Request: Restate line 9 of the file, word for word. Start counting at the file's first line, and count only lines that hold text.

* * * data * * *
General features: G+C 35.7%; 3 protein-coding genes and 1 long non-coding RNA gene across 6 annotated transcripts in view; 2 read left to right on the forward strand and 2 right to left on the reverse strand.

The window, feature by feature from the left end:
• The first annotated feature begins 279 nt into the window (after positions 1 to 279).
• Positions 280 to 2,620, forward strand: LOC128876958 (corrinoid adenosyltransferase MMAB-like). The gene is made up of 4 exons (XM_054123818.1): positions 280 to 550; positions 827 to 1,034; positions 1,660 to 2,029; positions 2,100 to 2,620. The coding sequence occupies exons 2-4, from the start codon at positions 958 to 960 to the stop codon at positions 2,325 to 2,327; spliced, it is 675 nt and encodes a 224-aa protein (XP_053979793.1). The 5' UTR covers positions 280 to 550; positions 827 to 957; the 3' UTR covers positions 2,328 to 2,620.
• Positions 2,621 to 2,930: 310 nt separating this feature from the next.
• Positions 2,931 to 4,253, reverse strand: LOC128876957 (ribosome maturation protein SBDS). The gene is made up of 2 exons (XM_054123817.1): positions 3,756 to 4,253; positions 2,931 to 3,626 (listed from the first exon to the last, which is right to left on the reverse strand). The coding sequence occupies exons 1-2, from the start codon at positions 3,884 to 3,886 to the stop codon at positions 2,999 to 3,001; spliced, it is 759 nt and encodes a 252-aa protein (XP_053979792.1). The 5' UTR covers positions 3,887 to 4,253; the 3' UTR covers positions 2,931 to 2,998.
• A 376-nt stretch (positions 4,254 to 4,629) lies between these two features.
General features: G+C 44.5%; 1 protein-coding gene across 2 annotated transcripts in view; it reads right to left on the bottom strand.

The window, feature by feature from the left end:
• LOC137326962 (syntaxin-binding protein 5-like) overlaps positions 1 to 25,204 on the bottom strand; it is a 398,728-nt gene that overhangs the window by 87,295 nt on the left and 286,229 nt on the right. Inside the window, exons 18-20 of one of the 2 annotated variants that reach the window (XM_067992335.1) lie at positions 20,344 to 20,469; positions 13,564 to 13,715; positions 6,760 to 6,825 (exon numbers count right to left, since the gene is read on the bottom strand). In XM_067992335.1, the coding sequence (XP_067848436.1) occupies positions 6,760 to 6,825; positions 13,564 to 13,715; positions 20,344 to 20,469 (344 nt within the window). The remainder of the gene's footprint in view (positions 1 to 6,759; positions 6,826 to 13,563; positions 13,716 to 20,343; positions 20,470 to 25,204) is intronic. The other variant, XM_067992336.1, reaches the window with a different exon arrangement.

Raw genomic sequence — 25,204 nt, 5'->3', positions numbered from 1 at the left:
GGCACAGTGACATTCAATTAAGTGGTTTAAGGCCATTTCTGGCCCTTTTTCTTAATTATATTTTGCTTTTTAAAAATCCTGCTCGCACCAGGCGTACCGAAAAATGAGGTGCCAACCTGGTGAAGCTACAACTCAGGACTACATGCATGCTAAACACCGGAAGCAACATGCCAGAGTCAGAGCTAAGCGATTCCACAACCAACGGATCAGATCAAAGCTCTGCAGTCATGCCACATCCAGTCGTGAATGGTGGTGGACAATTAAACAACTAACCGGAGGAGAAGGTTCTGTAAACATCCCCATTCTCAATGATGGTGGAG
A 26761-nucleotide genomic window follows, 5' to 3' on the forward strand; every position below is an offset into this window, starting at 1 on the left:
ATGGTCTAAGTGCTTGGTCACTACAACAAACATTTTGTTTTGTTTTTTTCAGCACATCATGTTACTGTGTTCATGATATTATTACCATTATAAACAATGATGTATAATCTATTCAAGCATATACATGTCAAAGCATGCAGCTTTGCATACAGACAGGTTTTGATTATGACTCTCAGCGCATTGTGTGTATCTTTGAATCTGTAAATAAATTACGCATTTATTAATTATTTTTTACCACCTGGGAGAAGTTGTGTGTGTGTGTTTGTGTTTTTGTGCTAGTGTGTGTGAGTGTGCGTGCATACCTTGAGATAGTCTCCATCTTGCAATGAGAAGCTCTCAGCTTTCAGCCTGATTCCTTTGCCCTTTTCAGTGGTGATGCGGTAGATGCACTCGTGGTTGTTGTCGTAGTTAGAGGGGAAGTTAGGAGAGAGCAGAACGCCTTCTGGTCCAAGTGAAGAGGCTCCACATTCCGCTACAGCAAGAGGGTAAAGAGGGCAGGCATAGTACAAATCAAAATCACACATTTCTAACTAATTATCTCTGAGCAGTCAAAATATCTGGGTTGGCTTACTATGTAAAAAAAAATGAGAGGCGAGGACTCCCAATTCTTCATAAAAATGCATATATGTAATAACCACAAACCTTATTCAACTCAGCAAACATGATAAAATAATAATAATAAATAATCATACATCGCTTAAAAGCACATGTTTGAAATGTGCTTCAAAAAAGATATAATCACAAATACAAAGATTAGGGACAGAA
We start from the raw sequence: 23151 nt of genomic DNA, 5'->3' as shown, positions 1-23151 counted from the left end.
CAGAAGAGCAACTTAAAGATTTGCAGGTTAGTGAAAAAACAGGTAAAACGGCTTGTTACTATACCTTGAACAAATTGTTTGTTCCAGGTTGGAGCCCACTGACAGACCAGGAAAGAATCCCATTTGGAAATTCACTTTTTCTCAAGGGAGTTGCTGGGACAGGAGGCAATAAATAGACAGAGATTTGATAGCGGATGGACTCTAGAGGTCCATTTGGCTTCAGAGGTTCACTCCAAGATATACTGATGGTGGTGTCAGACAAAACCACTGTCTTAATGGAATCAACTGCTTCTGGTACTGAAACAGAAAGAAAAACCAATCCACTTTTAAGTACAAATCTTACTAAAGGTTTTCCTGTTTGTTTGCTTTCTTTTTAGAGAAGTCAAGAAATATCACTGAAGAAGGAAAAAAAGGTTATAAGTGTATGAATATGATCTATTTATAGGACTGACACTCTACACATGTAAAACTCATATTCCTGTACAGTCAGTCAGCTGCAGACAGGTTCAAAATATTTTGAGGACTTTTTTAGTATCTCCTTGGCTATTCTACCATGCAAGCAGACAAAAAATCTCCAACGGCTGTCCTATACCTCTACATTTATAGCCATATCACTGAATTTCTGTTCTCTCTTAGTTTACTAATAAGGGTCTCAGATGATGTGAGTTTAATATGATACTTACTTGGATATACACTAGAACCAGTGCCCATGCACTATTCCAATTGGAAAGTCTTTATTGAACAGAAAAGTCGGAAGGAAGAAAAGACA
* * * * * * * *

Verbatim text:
The window, feature by feature from the left end: